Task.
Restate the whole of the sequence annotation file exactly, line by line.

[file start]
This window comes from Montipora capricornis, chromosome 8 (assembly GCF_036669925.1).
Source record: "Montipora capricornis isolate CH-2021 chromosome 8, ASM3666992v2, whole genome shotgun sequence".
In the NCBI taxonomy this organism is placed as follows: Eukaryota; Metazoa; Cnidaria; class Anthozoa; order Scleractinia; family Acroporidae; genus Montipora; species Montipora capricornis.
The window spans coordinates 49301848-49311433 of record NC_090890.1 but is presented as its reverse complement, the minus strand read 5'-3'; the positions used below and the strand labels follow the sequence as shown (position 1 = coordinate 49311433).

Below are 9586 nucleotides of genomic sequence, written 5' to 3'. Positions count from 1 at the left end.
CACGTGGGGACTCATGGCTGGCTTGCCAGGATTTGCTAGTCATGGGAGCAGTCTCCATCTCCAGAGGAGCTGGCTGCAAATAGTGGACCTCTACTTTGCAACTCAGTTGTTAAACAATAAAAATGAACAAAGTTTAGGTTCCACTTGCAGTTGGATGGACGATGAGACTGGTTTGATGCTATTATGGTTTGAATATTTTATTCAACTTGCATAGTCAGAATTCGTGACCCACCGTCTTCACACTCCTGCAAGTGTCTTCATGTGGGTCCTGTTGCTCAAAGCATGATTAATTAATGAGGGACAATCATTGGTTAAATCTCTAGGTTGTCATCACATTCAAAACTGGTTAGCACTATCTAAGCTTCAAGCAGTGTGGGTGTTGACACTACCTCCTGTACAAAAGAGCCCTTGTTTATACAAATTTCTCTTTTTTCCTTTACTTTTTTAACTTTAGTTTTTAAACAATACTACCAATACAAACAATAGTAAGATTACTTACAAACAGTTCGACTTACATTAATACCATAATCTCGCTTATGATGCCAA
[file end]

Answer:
This window comes from Montipora capricornis, chromosome 8 (assembly GCF_036669925.1).
Source record: "Montipora capricornis isolate CH-2021 chromosome 8, ASM3666992v2, whole genome shotgun sequence".
In the NCBI taxonomy this organism is placed as follows: Eukaryota; Metazoa; Cnidaria; class Anthozoa; order Scleractinia; family Acroporidae; genus Montipora; species Montipora capricornis.
The window spans coordinates 49301848-49311433 of record NC_090890.1 but is presented as its reverse complement, the minus strand read 5'-3'; the positions used below and the strand labels follow the sequence as shown (position 1 = coordinate 49311433).

Below are 9586 nucleotides of genomic sequence, written 5' to 3'. Positions count from 1 at the left end.
CACGTGGGGACTCATGGCTGGCTTGCCAGGATTTGCTAGTCATGGGAGCAGTCTCCATCTCCAGAGGAGCTGGCTGCAAATAGTGGACCTCTACTTTGCAACTCAGTTGTTAAACAATAAAAATGAACAAAGTTTAGGTTCCACTTGCAGTTGGATGGACGATGAGACTGGTTTGATGCTATTATGGTTTGAATATTTTATTCAACTTGCATAGTCAGAATTCGTGACCCACCGTCTTCACACTCCTGCAAGTGTCTTCATGTGGGTCCTGTTGCTCAAAGCATGATTAATTAATGAGGGACAATCATTGGTTAAATCTCTAGGTTGTCATCACATTCAAAACTGGTTAGCACTATCTAAGCTTCAAGCAGTGTGGGTGTTGACACTACCTCCTGTACAAAAGAGCCCTTGTTTATACAAATTTCTCTTTTTTCCTTTACTTTTTTAACTTTAGTTTTTAAACAATACTACCAATACAAACAATAGTAAGATTACTTACAAACAGTTCGACTTACATTAATACCATAATCTCGCTTATGATGCCAA